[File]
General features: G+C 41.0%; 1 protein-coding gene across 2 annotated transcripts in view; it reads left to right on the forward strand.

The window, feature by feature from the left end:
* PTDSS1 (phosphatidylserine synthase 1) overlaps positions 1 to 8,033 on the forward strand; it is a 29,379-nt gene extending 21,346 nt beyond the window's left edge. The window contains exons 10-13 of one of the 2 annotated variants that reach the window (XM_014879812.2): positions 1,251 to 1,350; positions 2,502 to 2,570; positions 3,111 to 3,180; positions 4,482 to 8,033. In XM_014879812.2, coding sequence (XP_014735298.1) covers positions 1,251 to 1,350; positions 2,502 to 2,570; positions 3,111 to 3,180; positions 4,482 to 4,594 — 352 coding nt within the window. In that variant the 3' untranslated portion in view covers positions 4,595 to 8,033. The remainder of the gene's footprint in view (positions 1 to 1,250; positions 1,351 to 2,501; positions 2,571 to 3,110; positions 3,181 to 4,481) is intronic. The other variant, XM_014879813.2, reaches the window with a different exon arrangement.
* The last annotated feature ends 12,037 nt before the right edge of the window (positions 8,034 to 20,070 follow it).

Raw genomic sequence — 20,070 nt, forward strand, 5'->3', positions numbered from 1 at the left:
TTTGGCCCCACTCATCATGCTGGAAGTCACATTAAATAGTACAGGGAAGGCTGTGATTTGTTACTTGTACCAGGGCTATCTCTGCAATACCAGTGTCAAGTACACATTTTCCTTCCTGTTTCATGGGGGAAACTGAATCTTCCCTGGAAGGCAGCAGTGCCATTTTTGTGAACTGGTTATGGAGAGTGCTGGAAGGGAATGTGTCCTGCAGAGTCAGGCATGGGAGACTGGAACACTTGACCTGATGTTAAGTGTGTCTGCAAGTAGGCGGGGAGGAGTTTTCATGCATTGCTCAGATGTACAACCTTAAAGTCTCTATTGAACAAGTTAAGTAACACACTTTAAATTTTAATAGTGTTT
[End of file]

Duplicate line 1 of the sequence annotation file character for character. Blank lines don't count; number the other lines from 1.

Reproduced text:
General features: G+C 41.0%; 1 protein-coding gene across 2 annotated transcripts in view; it reads left to right on the forward strand.